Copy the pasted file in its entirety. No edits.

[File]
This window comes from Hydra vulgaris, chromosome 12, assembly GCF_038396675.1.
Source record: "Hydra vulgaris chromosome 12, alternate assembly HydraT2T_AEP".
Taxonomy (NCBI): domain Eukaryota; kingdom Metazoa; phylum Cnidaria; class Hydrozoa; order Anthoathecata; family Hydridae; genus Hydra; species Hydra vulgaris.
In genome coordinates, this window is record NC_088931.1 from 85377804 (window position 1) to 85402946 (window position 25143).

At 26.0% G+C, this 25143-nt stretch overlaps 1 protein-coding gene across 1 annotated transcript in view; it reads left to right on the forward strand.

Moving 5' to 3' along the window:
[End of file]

This window comes from Hydra vulgaris, chromosome 12, assembly GCF_038396675.1.
Source record: "Hydra vulgaris chromosome 12, alternate assembly HydraT2T_AEP".
Taxonomy (NCBI): domain Eukaryota; kingdom Metazoa; phylum Cnidaria; class Hydrozoa; order Anthoathecata; family Hydridae; genus Hydra; species Hydra vulgaris.
In genome coordinates, this window is record NC_088931.1 from 85377804 (window position 1) to 85402946 (window position 25143).

At 26.0% G+C, this 25143-nt stretch overlaps 1 protein-coding gene across 1 annotated transcript in view; it reads left to right on the forward strand.

Moving 5' to 3' along the window: